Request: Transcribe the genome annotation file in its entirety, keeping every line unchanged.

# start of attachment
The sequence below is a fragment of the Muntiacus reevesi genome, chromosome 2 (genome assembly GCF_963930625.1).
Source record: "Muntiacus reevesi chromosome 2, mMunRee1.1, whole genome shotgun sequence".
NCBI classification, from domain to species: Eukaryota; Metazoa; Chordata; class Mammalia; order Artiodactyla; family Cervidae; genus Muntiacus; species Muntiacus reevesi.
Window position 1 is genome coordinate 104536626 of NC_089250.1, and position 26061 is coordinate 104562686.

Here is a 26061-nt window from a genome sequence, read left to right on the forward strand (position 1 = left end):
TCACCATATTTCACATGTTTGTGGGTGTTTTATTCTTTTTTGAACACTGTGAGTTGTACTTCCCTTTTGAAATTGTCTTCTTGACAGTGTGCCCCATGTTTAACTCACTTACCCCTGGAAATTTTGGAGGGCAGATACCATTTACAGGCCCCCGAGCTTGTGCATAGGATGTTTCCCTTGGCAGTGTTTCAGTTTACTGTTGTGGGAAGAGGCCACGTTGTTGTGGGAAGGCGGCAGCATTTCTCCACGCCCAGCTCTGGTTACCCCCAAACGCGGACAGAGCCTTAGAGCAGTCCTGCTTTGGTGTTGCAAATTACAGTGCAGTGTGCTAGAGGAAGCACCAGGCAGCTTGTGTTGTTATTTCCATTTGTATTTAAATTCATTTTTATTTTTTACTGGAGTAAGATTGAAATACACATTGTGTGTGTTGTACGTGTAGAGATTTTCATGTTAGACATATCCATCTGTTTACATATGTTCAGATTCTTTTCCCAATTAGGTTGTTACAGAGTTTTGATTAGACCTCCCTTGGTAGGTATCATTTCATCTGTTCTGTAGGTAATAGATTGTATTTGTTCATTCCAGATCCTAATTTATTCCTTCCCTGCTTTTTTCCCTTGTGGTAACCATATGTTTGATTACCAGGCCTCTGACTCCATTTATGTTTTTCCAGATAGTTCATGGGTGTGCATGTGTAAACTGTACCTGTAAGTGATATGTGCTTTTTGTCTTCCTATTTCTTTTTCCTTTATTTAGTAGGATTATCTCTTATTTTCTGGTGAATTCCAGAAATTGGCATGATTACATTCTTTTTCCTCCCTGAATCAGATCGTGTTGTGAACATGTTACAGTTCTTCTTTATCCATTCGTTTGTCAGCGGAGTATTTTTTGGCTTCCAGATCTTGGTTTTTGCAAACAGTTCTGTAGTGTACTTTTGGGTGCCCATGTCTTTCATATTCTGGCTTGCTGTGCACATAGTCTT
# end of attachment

The sequence below is a fragment of the Muntiacus reevesi genome, chromosome 2 (genome assembly GCF_963930625.1).
Source record: "Muntiacus reevesi chromosome 2, mMunRee1.1, whole genome shotgun sequence".
NCBI classification, from domain to species: Eukaryota; Metazoa; Chordata; class Mammalia; order Artiodactyla; family Cervidae; genus Muntiacus; species Muntiacus reevesi.
Window position 1 is genome coordinate 104536626 of NC_089250.1, and position 26061 is coordinate 104562686.

Here is a 26061-nt window from a genome sequence, read left to right on the forward strand (position 1 = left end):
TCACCATATTTCACATGTTTGTGGGTGTTTTATTCTTTTTTGAACACTGTGAGTTGTACTTCCCTTTTGAAATTGTCTTCTTGACAGTGTGCCCCATGTTTAACTCACTTACCCCTGGAAATTTTGGAGGGCAGATACCATTTACAGGCCCCCGAGCTTGTGCATAGGATGTTTCCCTTGGCAGTGTTTCAGTTTACTGTTGTGGGAAGAGGCCACGTTGTTGTGGGAAGGCGGCAGCATTTCTCCACGCCCAGCTCTGGTTACCCCCAAACGCGGACAGAGCCTTAGAGCAGTCCTGCTTTGGTGTTGCAAATTACAGTGCAGTGTGCTAGAGGAAGCACCAGGCAGCTTGTGTTGTTATTTCCATTTGTATTTAAATTCATTTTTATTTTTTACTGGAGTAAGATTGAAATACACATTGTGTGTGTTGTACGTGTAGAGATTTTCATGTTAGACATATCCATCTGTTTACATATGTTCAGATTCTTTTCCCAATTAGGTTGTTACAGAGTTTTGATTAGACCTCCCTTGGTAGGTATCATTTCATCTGTTCTGTAGGTAATAGATTGTATTTGTTCATTCCAGATCCTAATTTATTCCTTCCCTGCTTTTTTCCCTTGTGGTAACCATATGTTTGATTACCAGGCCTCTGACTCCATTTATGTTTTTCCAGATAGTTCATGGGTGTGCATGTGTAAACTGTACCTGTAAGTGATATGTGCTTTTTGTCTTCCTATTTCTTTTTCCTTTATTTAGTAGGATTATCTCTTATTTTCTGGTGAATTCCAGAAATTGGCATGATTACATTCTTTTTCCTCCCTGAATCAGATCGTGTTGTGAACATGTTACAGTTCTTCTTTATCCATTCGTTTGTCAGCGGAGTATTTTTTGGCTTCCAGATCTTGGTTTTTGCAAACAGTTCTGTAGTGTACTTTTGGGTGCCCATGTCTTTCATATTCTGGCTTGCTGTGCACATAGTCTT